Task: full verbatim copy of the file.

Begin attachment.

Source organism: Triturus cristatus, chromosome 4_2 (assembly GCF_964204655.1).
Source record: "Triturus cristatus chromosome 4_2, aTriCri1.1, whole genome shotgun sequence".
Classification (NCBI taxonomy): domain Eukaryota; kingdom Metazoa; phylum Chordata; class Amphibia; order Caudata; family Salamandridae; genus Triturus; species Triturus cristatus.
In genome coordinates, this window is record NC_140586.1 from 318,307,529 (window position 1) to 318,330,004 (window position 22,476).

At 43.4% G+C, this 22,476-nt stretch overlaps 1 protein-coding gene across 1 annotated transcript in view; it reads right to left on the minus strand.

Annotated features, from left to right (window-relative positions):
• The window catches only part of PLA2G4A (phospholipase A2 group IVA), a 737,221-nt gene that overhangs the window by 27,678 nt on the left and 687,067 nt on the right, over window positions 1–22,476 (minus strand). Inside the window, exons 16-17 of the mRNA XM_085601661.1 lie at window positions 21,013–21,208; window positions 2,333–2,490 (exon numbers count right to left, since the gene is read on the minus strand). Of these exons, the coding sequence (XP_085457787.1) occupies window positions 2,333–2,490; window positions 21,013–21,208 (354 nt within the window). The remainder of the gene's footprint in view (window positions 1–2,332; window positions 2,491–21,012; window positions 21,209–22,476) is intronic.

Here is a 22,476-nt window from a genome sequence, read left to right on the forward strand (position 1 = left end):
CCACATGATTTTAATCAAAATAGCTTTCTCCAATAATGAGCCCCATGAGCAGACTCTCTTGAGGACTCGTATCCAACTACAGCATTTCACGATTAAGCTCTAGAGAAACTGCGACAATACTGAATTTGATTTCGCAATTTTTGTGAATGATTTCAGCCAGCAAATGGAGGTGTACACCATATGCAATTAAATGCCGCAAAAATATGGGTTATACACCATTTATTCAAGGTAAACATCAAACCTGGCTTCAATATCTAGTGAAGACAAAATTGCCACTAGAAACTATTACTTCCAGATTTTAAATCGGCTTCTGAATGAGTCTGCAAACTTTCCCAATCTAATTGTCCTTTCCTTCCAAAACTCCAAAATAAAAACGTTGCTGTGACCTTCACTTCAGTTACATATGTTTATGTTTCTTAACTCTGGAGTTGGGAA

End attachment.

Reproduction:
Source organism: Triturus cristatus, chromosome 4_2 (assembly GCF_964204655.1).
Source record: "Triturus cristatus chromosome 4_2, aTriCri1.1, whole genome shotgun sequence".
Classification (NCBI taxonomy): domain Eukaryota; kingdom Metazoa; phylum Chordata; class Amphibia; order Caudata; family Salamandridae; genus Triturus; species Triturus cristatus.
In genome coordinates, this window is record NC_140586.1 from 318,307,529 (window position 1) to 318,330,004 (window position 22,476).

At 43.4% G+C, this 22,476-nt stretch overlaps 1 protein-coding gene across 1 annotated transcript in view; it reads right to left on the minus strand.

Annotated features, from left to right (window-relative positions):
• The window catches only part of PLA2G4A (phospholipase A2 group IVA), a 737,221-nt gene that overhangs the window by 27,678 nt on the left and 687,067 nt on the right, over window positions 1–22,476 (minus strand). Inside the window, exons 16-17 of the mRNA XM_085601661.1 lie at window positions 21,013–21,208; window positions 2,333–2,490 (exon numbers count right to left, since the gene is read on the minus strand). Of these exons, the coding sequence (XP_085457787.1) occupies window positions 2,333–2,490; window positions 21,013–21,208 (354 nt within the window). The remainder of the gene's footprint in view (window positions 1–2,332; window positions 2,491–21,012; window positions 21,209–22,476) is intronic.

Here is a 22,476-nt window from a genome sequence, read left to right on the forward strand (position 1 = left end):
CCACATGATTTTAATCAAAATAGCTTTCTCCAATAATGAGCCCCATGAGCAGACTCTCTTGAGGACTCGTATCCAACTACAGCATTTCACGATTAAGCTCTAGAGAAACTGCGACAATACTGAATTTGATTTCGCAATTTTTGTGAATGATTTCAGCCAGCAAATGGAGGTGTACACCATATGCAATTAAATGCCGCAAAAATATGGGTTATACACCATTTATTCAAGGTAAACATCAAACCTGGCTTCAATATCTAGTGAAGACAAAATTGCCACTAGAAACTATTACTTCCAGATTTTAAATCGGCTTCTGAATGAGTCTGCAAACTTTCCCAATCTAATTGTCCTTTCCTTCCAAAACTCCAAAATAAAAACGTTGCTGTGACCTTCACTTCAGTTACATATGTTTATGTTTCTTAACTCTGGAGTTGGGAA